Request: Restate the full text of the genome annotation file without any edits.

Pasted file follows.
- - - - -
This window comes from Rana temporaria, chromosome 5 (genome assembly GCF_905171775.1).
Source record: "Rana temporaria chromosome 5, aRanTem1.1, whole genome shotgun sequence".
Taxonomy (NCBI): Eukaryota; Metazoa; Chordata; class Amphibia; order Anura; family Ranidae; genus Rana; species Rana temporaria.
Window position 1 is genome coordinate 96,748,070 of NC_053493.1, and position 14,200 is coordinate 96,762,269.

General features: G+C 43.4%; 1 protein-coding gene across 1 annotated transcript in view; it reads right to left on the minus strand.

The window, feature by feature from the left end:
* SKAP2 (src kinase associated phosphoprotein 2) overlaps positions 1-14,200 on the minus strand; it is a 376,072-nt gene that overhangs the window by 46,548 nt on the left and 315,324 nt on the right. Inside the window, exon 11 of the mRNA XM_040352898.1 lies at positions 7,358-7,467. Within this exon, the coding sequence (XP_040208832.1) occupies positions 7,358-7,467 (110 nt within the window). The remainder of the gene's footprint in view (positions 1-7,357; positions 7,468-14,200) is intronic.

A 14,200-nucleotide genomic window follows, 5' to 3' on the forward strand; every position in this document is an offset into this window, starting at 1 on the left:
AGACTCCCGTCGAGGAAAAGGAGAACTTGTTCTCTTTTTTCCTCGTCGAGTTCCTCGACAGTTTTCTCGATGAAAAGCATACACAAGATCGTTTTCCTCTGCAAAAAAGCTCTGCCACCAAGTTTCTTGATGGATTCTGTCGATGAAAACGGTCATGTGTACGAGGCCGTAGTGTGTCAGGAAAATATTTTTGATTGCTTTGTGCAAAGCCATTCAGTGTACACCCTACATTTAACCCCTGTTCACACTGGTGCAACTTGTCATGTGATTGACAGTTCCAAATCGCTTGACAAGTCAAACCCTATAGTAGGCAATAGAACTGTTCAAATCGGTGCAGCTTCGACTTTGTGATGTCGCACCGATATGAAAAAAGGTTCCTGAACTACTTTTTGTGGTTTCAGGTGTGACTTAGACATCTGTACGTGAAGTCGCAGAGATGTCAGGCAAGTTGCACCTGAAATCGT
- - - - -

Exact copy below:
This window comes from Rana temporaria, chromosome 5 (genome assembly GCF_905171775.1).
Source record: "Rana temporaria chromosome 5, aRanTem1.1, whole genome shotgun sequence".
Taxonomy (NCBI): Eukaryota; Metazoa; Chordata; class Amphibia; order Anura; family Ranidae; genus Rana; species Rana temporaria.
Window position 1 is genome coordinate 96,748,070 of NC_053493.1, and position 14,200 is coordinate 96,762,269.

General features: G+C 43.4%; 1 protein-coding gene across 1 annotated transcript in view; it reads right to left on the minus strand.

The window, feature by feature from the left end:
* SKAP2 (src kinase associated phosphoprotein 2) overlaps positions 1-14,200 on the minus strand; it is a 376,072-nt gene that overhangs the window by 46,548 nt on the left and 315,324 nt on the right. Inside the window, exon 11 of the mRNA XM_040352898.1 lies at positions 7,358-7,467. Within this exon, the coding sequence (XP_040208832.1) occupies positions 7,358-7,467 (110 nt within the window). The remainder of the gene's footprint in view (positions 1-7,357; positions 7,468-14,200) is intronic.

A 14,200-nucleotide genomic window follows, 5' to 3' on the forward strand; every position in this document is an offset into this window, starting at 1 on the left:
AGACTCCCGTCGAGGAAAAGGAGAACTTGTTCTCTTTTTTCCTCGTCGAGTTCCTCGACAGTTTTCTCGATGAAAAGCATACACAAGATCGTTTTCCTCTGCAAAAAAGCTCTGCCACCAAGTTTCTTGATGGATTCTGTCGATGAAAACGGTCATGTGTACGAGGCCGTAGTGTGTCAGGAAAATATTTTTGATTGCTTTGTGCAAAGCCATTCAGTGTACACCCTACATTTAACCCCTGTTCACACTGGTGCAACTTGTCATGTGATTGACAGTTCCAAATCGCTTGACAAGTCAAACCCTATAGTAGGCAATAGAACTGTTCAAATCGGTGCAGCTTCGACTTTGTGATGTCGCACCGATATGAAAAAAGGTTCCTGAACTACTTTTTGTGGTTTCAGGTGTGACTTAGACATCTGTACGTGAAGTCGCAGAGATGTCAGGCAAGTTGCACCTGAAATCGT